Dogs have around 20,000 pairs of genes. Among those genes, every dog has some which, if matched up with certain other genes or particular segments of regulatory DNA, will result in disease or other traits a dog breeder doesn’t want. Given that, there is no such thing as a completely “clean” dog or line.
However, a line might be “clean” of a particular problem. For example, some lines of Aussie will sometimes produce Collie Eye Anomaly, others have not. Progressive Rod Cone Degeneration a form of Progressive Retinal Atrophy, is rare in Aussies so many lines will be “clean” of PRCD.
Every line will have strengths and weaknesses. For example, if a line is known for steep shoulders, that is a genetic problem in that line. Steep shoulders are not a disease or gross defect, but they are faulty and are inherited. The more inbred a line, the more likely that serious problems will come to light whenever the necessary set of genes are brought together in one dog.
Since no line is 100% “clean” of everything, what’s a breeder to do? With your particular breeding goals in mind (for type, structure, temperament, performance ability, etc.) look for mates whose family history is strong where your line is weak. This means considering more than an individual; you must also get to know as many of its close relatives as you can.
Knowing the status of eyes, hips, etc. on breed foundation animals might be helpful, since present-day dogs sometimes go back to one or more founder many times. Unfortunately, most of those founder dogs lived and died before anybody was keeping detailed records on health problems or other faults.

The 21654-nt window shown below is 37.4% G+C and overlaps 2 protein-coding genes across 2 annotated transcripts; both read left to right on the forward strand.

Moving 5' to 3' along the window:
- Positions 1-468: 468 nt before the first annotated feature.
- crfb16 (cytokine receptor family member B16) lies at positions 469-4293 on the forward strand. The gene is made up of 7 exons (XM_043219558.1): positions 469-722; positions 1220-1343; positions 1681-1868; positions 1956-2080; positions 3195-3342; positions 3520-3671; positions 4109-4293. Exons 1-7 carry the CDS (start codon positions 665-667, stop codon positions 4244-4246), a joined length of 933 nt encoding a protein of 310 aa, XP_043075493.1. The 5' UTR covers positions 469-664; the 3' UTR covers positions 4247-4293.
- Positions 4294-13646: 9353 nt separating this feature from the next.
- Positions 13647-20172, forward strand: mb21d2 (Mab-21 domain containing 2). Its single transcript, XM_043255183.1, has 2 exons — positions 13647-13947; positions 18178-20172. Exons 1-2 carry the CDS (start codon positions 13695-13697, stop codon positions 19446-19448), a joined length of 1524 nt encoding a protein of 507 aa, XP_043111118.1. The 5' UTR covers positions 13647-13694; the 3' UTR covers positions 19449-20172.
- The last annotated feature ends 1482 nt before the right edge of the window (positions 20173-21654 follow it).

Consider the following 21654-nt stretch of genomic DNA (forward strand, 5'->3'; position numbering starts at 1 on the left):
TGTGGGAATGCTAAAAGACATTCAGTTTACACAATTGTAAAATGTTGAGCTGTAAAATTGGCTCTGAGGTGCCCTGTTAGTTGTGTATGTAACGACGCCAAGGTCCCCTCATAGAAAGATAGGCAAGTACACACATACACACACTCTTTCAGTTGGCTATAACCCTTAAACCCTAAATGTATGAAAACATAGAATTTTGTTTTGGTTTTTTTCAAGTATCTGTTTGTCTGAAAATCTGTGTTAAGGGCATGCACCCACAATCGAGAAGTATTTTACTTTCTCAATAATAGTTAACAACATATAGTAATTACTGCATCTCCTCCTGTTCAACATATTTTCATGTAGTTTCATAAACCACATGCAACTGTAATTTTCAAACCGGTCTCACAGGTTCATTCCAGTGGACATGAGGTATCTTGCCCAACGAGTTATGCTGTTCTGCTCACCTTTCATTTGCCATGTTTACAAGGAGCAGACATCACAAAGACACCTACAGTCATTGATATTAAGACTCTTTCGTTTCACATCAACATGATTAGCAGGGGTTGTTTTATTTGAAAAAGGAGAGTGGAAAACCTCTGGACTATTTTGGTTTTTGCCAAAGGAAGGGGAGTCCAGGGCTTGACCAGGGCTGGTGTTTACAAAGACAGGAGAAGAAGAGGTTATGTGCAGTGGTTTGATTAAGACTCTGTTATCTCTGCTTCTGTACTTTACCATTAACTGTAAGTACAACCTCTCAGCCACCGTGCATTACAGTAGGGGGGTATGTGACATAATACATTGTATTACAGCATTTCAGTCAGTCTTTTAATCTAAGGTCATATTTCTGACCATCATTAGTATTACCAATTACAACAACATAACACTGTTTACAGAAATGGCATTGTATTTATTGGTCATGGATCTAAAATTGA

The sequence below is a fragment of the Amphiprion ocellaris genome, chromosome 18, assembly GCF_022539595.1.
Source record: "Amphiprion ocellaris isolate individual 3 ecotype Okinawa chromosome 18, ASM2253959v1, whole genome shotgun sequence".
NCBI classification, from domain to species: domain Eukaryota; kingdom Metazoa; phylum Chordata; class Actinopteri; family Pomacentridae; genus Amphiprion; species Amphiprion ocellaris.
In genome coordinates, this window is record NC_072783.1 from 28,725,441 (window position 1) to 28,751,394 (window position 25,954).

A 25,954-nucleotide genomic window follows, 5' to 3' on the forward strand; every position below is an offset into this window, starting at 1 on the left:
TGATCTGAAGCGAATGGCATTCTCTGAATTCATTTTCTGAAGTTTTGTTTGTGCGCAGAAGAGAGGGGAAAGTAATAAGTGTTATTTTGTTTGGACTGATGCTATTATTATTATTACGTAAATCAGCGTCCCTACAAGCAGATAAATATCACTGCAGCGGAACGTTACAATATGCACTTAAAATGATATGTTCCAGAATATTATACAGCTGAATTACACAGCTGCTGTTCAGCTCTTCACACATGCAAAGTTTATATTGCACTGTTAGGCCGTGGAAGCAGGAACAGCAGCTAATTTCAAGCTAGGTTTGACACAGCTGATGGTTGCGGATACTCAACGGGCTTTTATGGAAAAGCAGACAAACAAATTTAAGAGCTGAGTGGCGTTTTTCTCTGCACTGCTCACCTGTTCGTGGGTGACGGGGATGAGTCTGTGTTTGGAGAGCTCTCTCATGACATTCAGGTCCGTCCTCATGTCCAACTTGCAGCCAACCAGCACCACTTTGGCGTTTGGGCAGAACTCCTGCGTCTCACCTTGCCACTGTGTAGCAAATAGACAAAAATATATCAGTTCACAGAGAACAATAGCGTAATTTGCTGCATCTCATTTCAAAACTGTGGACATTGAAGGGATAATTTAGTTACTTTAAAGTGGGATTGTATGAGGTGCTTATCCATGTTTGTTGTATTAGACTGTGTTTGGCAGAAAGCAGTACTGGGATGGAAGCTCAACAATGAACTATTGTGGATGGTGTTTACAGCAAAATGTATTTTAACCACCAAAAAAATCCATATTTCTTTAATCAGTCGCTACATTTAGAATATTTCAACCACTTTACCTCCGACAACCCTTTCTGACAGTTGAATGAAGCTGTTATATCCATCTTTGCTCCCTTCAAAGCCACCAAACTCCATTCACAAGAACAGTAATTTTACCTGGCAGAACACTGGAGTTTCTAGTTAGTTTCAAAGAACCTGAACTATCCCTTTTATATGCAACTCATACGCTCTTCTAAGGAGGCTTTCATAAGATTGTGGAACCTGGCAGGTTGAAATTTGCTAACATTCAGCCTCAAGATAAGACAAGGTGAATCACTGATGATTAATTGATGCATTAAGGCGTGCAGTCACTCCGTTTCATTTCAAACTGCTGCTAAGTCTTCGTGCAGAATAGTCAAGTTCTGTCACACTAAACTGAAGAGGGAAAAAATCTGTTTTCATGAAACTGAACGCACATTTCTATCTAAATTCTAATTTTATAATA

Many breeders linebreed to achieve their goals, often concentrating on the contributions of particular outstanding sires. The use of popular sires has contributed greatly to the increasing levels of inbreeding in purebred dogs. Popular sires are also key factors in increasing the frequency of whatever diseases or faults they may carry genes for.
When breeders emphasize trait selection rather than specific pedigrees they can better manage genetically complex traits like behavior, certain aspects of structure, and some diseases. Genetically complex traits are more difficult to maintain (or avoid) through breeding strategies based on pedigree alone.
A system of assortative mating, where important traits are emphasized can help a breeder maintain valued traits while minimizing the occurrence of those that are unwanted. Rather than studying pedigrees to see how often certain names appear, the breeder evaluates the qualities and faults of the various ancestors behind her bitch and potential studs to select the best match.
There will never be a dog that is free from all undesirable genes, but through assortative mating breeders can minimize the impact of those genes.